An employer has been hit with a $10,000 penalty after failing to reinstate an employee.

In Meadley v Sort Worx Pty Ltd [2013] FCA 1012, the Fair Work Commission decided that Gippsland Waste unfairly dismissed an employee, Ms Meadley, and ordered that she be reinstated and paid compensation.

Gippsland Waste, a small company of 6 employees, decided it could not comply with the reinstatement order as Ms Meadley’s job no longer existed. This was because Gippsland Waste, after the Commissions’ orders were made, lost its waste management contract with East Gippsland Council.

Gippsland Waste also failed to pay Ms Meadley compensation in line with the Commission’s orders (although this default was later rectified).

Ms Meadley brought proceedings in the Federal Court of Australia for non-compliance with the Commission’s orders.

The Court held that Gippsland Waste ought to have reinstated Ms Meadley before it lost its contract with the Council. By failing to reinstate her, the Court noted Ms Meadley had lost the opportunity to receive redundancy benefits after Gippsland Waste lost its contract. The Court accordingly ordered Gippsland Waste to pay Ms Meadley compensation for those lost benefits.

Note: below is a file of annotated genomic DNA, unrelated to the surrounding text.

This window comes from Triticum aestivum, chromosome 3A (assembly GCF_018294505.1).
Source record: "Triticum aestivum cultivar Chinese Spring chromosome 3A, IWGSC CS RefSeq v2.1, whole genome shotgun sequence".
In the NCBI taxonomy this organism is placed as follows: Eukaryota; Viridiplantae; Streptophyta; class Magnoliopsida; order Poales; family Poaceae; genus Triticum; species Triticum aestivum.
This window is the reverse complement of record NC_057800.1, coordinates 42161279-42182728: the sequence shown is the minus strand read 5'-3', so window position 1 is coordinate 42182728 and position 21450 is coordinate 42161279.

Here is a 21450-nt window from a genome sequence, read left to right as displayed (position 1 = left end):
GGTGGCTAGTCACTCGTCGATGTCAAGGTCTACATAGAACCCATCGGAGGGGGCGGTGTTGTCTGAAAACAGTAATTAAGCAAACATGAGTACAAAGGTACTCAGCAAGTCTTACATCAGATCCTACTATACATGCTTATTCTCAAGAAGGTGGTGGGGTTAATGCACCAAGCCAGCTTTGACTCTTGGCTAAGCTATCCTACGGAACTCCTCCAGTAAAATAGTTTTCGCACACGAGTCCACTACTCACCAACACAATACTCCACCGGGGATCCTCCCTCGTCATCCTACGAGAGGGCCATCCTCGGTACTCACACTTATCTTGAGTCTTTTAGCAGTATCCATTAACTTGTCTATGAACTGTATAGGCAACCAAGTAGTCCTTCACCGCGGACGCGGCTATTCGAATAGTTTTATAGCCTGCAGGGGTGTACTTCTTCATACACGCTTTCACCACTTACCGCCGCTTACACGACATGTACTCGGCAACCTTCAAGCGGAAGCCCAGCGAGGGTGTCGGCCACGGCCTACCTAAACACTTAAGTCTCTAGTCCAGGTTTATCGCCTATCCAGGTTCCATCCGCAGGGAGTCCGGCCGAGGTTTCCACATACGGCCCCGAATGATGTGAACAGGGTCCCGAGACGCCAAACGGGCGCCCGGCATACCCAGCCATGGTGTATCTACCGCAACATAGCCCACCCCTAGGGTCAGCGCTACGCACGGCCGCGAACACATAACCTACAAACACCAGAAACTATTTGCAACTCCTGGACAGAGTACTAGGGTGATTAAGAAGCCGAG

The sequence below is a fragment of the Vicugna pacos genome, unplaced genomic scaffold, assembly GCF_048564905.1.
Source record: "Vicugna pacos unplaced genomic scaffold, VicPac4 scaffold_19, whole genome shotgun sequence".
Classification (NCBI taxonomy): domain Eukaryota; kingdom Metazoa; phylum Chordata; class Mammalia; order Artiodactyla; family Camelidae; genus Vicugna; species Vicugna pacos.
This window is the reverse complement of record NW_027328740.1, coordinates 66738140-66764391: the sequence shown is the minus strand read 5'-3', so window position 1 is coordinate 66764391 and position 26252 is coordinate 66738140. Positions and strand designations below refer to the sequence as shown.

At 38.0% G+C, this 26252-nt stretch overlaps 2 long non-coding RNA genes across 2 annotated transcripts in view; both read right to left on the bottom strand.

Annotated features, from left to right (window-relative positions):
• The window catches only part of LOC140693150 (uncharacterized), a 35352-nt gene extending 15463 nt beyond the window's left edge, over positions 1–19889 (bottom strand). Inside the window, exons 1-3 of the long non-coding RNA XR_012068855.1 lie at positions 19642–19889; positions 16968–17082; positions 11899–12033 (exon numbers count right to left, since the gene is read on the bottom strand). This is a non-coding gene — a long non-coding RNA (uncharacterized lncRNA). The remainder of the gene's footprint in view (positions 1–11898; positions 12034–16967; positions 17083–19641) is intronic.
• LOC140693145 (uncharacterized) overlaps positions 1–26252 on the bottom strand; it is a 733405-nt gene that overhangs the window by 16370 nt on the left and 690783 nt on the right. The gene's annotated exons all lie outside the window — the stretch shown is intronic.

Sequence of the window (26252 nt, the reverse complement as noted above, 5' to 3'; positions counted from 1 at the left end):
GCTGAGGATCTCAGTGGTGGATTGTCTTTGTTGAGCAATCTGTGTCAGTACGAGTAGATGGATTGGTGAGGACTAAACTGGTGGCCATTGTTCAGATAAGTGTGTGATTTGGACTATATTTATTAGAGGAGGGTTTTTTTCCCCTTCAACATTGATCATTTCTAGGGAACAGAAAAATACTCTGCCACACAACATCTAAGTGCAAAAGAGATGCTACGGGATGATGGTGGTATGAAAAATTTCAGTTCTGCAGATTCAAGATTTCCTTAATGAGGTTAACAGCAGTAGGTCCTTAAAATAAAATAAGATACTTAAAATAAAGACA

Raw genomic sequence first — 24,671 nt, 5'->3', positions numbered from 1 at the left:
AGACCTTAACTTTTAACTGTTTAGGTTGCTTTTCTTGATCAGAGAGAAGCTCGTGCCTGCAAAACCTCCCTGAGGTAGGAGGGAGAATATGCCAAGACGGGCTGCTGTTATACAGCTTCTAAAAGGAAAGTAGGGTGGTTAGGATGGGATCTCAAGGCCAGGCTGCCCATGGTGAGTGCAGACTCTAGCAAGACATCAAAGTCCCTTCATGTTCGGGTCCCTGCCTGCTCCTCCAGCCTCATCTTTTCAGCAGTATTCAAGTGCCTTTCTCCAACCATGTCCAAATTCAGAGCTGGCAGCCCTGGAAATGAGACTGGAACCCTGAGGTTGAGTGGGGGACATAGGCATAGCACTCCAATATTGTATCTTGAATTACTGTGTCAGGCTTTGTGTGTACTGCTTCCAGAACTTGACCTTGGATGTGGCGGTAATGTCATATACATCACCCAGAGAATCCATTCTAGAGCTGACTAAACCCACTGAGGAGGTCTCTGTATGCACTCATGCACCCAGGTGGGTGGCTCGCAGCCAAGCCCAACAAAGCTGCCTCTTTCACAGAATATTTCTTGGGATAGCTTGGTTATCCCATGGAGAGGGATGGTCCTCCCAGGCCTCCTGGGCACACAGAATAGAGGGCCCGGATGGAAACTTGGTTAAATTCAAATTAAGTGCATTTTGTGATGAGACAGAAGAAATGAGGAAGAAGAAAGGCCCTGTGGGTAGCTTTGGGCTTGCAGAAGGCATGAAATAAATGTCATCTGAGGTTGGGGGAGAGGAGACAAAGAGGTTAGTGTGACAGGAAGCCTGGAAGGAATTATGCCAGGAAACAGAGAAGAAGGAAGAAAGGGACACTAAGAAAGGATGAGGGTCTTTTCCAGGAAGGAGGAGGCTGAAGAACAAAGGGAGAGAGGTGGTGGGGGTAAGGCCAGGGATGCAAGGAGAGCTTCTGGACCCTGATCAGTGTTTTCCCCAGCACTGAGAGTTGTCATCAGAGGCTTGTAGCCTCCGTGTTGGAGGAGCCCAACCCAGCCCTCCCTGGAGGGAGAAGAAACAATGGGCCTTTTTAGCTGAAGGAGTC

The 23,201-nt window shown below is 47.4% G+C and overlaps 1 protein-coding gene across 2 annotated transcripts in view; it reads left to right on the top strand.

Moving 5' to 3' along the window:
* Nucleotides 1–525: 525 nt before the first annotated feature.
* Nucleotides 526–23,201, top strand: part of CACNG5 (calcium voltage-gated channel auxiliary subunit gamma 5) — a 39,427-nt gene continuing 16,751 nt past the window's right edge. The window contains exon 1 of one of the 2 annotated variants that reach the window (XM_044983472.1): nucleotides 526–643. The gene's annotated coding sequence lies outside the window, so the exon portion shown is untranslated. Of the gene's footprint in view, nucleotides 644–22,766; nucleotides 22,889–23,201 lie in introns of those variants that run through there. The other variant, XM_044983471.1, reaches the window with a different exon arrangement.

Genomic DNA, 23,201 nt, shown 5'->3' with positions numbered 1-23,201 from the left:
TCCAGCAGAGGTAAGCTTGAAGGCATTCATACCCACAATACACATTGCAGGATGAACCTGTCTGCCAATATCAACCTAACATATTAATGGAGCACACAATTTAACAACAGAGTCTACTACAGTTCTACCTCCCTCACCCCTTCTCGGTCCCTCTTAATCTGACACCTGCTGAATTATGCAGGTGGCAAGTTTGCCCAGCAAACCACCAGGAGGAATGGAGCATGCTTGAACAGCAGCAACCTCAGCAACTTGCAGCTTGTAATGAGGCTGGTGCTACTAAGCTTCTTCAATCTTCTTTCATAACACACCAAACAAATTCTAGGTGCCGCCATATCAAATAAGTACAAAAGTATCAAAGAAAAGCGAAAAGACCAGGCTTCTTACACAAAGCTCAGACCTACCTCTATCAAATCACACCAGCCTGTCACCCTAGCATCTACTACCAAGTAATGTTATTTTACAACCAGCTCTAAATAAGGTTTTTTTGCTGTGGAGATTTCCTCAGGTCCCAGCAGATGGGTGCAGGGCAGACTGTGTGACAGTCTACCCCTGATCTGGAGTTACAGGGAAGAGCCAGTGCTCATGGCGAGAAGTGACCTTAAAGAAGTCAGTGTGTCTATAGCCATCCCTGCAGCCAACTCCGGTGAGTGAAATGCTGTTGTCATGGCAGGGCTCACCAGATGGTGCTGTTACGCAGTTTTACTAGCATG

The Court also ordered Gippsland Waste to pay Ms Meadley a $10,000 penalty, finding the employer had made a deliberate decision to not comply with the Commissioner’s orders before it lost its contract with the Council. The Court acknowledged Gippsland Waste’s precarious financial position, and the low likelihood of it re-offending, but indicated that these factors were outweighed by the need for general deterrence and to maintain public confidence in workplace protections under the Fair Work Act 2009 (Cth). 

In a more recent case, Vickery v The Trustee for Roderick Trust t/as Encompass Books & Anor [2014] FCCA 546, an employer was also ordered to pay $10,000, and its director $1000, in penalties for failing to comply with a compensation order made by the Commission.

These cases send a clear message that employers should not disregard the consequences of Fair Work Commission proceedings. Employers should obtain legal advice about defending and managing the outcomes of those proceedings as soon as they became aware that a claim has been made.

Please contact the Workplace Relations, Employment and Safety team if you would like further information about Fair Work Commission proceedings and orders.